Makisa combines her insatiable curiosity and dedication to social justice in myriad different endeavors. She has served as student leadership coordinating a trip to Washington DC focused on the intersection of race, faith, and justice. She served as an intern in Schenectady, NY with Summer Enrichment At Dartmouth (SEAD), an educational access program working with under-resourced high schools throughout New England wherein high-promise first generation and/or low-income high school scholars are mentored by Dartmouth students, taught by educators, and given access to transformational opportunities for leadership. As part of a Project Preservation team, Makisa cared for a Jewish cemetery in Greece before traveling to China for another internship teaching English to migrant youth. And along the way, she was chosen to be on Dartmouth College's liaisons to the Annual Ivy League Mental Health Conference. However, this impressive list of engagements represents only a fraction of the thoughtfulness and insight that Makisa brings to collaboration and communities, both locally and abroad. With the intention to major in Geography with an International Development concentration along with minors in both Computer Science and Arabic, Makisa consistently leverages her academic knowledge to advance dialogue regarding systemic poverty, racism, sexism, and intersectionality. She is a force for good who can communicate across difference and we are looking forward to watching how Makisa's lens and passion for equity continue to make a lasting mark on this world.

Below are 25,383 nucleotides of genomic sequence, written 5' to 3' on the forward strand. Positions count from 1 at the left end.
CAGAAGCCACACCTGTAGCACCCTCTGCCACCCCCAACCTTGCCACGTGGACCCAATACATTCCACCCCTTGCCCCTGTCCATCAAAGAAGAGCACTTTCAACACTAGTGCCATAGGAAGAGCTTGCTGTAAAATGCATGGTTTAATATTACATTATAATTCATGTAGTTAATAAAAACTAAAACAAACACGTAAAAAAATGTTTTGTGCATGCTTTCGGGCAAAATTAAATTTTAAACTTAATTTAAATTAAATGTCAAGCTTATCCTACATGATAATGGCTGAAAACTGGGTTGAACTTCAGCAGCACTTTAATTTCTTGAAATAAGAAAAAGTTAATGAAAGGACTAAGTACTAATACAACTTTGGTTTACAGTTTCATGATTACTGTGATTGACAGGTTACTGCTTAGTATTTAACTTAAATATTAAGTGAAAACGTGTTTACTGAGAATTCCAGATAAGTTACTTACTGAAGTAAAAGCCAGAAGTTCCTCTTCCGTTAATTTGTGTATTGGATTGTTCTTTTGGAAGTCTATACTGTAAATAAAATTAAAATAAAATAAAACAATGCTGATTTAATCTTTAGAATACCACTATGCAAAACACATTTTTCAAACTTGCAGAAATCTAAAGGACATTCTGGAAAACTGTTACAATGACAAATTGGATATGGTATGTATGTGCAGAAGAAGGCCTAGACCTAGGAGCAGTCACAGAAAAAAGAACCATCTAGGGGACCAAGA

As an adopted Chinese American woman, I am deeply passionate about social impact and social justice, particularly in the form of education justice. Last year, I interned with Dartmouth's SEAD program, an education equity and college access program aiming to help prepare first-generation and low-income high school students to succeed in higher education. As an intern, I worked at an under-resourced high school in Upstate New York and mentored a cohort of 11 SEAD students--all first-generation, low-income students of color. During my time at the high school, I quickly realized the extent to which educational racism and other structural injustices prevent these students from receiving the quality education and resources that they deserve. This past summer, I received funding from Dartmouth's Center for Social Impact to explore these same lessons in education equity in my birth country China. There, I interned at Stepping Stones, a Shanghai nonprofit that aims to provide basic English education to migrant students, who are often discriminated against and prevented from enrolling in the municipal school system. My experiences at SEAD and Stepping Stones have further ignited my dedication to working towards social impact, justice, and civic engagement in all their forms and to pursue a career in the social sector working towards education reform.